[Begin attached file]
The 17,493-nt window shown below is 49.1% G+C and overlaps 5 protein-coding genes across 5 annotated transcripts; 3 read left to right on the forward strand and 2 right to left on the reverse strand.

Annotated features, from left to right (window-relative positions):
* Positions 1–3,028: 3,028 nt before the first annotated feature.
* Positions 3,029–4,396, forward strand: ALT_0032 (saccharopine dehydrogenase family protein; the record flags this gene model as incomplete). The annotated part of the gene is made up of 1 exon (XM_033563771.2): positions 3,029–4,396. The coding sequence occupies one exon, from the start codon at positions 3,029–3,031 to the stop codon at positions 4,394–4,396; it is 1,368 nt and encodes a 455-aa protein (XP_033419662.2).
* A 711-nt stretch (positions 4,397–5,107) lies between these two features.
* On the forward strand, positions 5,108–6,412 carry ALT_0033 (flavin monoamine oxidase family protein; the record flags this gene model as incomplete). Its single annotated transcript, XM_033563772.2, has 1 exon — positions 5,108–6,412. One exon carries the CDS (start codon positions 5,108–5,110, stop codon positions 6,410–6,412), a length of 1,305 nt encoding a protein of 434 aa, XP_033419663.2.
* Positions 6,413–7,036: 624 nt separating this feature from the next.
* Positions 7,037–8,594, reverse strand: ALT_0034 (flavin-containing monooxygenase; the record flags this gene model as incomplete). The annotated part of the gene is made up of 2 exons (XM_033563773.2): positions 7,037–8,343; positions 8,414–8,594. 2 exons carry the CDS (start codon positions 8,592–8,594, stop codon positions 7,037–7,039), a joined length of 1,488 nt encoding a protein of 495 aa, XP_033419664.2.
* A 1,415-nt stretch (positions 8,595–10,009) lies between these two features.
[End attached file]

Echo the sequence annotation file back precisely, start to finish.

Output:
The 17,493-nt window shown below is 49.1% G+C and overlaps 5 protein-coding genes across 5 annotated transcripts; 3 read left to right on the forward strand and 2 right to left on the reverse strand.

Annotated features, from left to right (window-relative positions):
* Positions 1–3,028: 3,028 nt before the first annotated feature.
* Positions 3,029–4,396, forward strand: ALT_0032 (saccharopine dehydrogenase family protein; the record flags this gene model as incomplete). The annotated part of the gene is made up of 1 exon (XM_033563771.2): positions 3,029–4,396. The coding sequence occupies one exon, from the start codon at positions 3,029–3,031 to the stop codon at positions 4,394–4,396; it is 1,368 nt and encodes a 455-aa protein (XP_033419662.2).
* A 711-nt stretch (positions 4,397–5,107) lies between these two features.
* On the forward strand, positions 5,108–6,412 carry ALT_0033 (flavin monoamine oxidase family protein; the record flags this gene model as incomplete). Its single annotated transcript, XM_033563772.2, has 1 exon — positions 5,108–6,412. One exon carries the CDS (start codon positions 5,108–5,110, stop codon positions 6,410–6,412), a length of 1,305 nt encoding a protein of 434 aa, XP_033419663.2.
* Positions 6,413–7,036: 624 nt separating this feature from the next.
* Positions 7,037–8,594, reverse strand: ALT_0034 (flavin-containing monooxygenase; the record flags this gene model as incomplete). The annotated part of the gene is made up of 2 exons (XM_033563773.2): positions 7,037–8,343; positions 8,414–8,594. 2 exons carry the CDS (start codon positions 8,592–8,594, stop codon positions 7,037–7,039), a joined length of 1,488 nt encoding a protein of 495 aa, XP_033419664.2.
* A 1,415-nt stretch (positions 8,595–10,009) lies between these two features.